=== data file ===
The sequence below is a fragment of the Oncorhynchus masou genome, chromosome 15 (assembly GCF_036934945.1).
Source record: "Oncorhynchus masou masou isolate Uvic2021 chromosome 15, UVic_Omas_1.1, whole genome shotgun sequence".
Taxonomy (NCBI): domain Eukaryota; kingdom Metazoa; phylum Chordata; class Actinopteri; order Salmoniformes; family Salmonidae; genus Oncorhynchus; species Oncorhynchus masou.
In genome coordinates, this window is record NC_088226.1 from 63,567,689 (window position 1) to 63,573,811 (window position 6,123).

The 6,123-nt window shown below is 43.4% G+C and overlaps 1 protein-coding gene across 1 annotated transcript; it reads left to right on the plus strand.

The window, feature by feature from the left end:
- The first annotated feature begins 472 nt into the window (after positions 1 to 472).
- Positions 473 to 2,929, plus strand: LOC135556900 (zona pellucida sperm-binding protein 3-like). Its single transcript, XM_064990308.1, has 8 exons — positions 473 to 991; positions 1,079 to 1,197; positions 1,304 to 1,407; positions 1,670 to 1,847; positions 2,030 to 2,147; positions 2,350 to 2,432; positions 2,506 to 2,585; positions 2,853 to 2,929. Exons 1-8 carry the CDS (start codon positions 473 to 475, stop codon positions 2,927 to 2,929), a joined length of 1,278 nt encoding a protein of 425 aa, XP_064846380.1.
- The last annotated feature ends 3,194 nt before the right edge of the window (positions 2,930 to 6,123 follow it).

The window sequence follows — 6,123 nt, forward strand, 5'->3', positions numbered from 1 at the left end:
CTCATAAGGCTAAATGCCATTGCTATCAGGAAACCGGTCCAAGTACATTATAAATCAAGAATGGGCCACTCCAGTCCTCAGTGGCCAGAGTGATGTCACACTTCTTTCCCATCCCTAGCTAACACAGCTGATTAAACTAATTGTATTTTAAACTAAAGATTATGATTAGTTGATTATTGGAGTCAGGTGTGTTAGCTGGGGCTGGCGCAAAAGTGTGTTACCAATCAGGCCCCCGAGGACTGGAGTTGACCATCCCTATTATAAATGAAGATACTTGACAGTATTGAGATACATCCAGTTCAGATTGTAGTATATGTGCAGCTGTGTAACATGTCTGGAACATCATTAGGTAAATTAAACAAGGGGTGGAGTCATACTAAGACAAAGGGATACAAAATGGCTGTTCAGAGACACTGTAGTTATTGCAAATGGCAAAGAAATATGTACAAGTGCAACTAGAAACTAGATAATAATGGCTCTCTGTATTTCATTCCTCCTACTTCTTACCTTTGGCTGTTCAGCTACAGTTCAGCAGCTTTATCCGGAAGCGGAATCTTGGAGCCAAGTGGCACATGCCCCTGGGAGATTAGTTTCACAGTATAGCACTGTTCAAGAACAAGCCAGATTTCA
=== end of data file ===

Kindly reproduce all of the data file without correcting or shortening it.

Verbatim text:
The sequence below is a fragment of the Oncorhynchus masou genome, chromosome 15 (assembly GCF_036934945.1).
Source record: "Oncorhynchus masou masou isolate Uvic2021 chromosome 15, UVic_Omas_1.1, whole genome shotgun sequence".
Taxonomy (NCBI): domain Eukaryota; kingdom Metazoa; phylum Chordata; class Actinopteri; order Salmoniformes; family Salmonidae; genus Oncorhynchus; species Oncorhynchus masou.
In genome coordinates, this window is record NC_088226.1 from 63,567,689 (window position 1) to 63,573,811 (window position 6,123).

The 6,123-nt window shown below is 43.4% G+C and overlaps 1 protein-coding gene across 1 annotated transcript; it reads left to right on the plus strand.

The window, feature by feature from the left end:
- The first annotated feature begins 472 nt into the window (after positions 1 to 472).
- Positions 473 to 2,929, plus strand: LOC135556900 (zona pellucida sperm-binding protein 3-like). Its single transcript, XM_064990308.1, has 8 exons — positions 473 to 991; positions 1,079 to 1,197; positions 1,304 to 1,407; positions 1,670 to 1,847; positions 2,030 to 2,147; positions 2,350 to 2,432; positions 2,506 to 2,585; positions 2,853 to 2,929. Exons 1-8 carry the CDS (start codon positions 473 to 475, stop codon positions 2,927 to 2,929), a joined length of 1,278 nt encoding a protein of 425 aa, XP_064846380.1.
- The last annotated feature ends 3,194 nt before the right edge of the window (positions 2,930 to 6,123 follow it).

The window sequence follows — 6,123 nt, forward strand, 5'->3', positions numbered from 1 at the left end:
CTCATAAGGCTAAATGCCATTGCTATCAGGAAACCGGTCCAAGTACATTATAAATCAAGAATGGGCCACTCCAGTCCTCAGTGGCCAGAGTGATGTCACACTTCTTTCCCATCCCTAGCTAACACAGCTGATTAAACTAATTGTATTTTAAACTAAAGATTATGATTAGTTGATTATTGGAGTCAGGTGTGTTAGCTGGGGCTGGCGCAAAAGTGTGTTACCAATCAGGCCCCCGAGGACTGGAGTTGACCATCCCTATTATAAATGAAGATACTTGACAGTATTGAGATACATCCAGTTCAGATTGTAGTATATGTGCAGCTGTGTAACATGTCTGGAACATCATTAGGTAAATTAAACAAGGGGTGGAGTCATACTAAGACAAAGGGATACAAAATGGCTGTTCAGAGACACTGTAGTTATTGCAAATGGCAAAGAAATATGTACAAGTGCAACTAGAAACTAGATAATAATGGCTCTCTGTATTTCATTCCTCCTACTTCTTACCTTTGGCTGTTCAGCTACAGTTCAGCAGCTTTATCCGGAAGCGGAATCTTGGAGCCAAGTGGCACATGCCCCTGGGAGATTAGTTTCACAGTATAGCACTGTTCAAGAACAAGCCAGATTTCA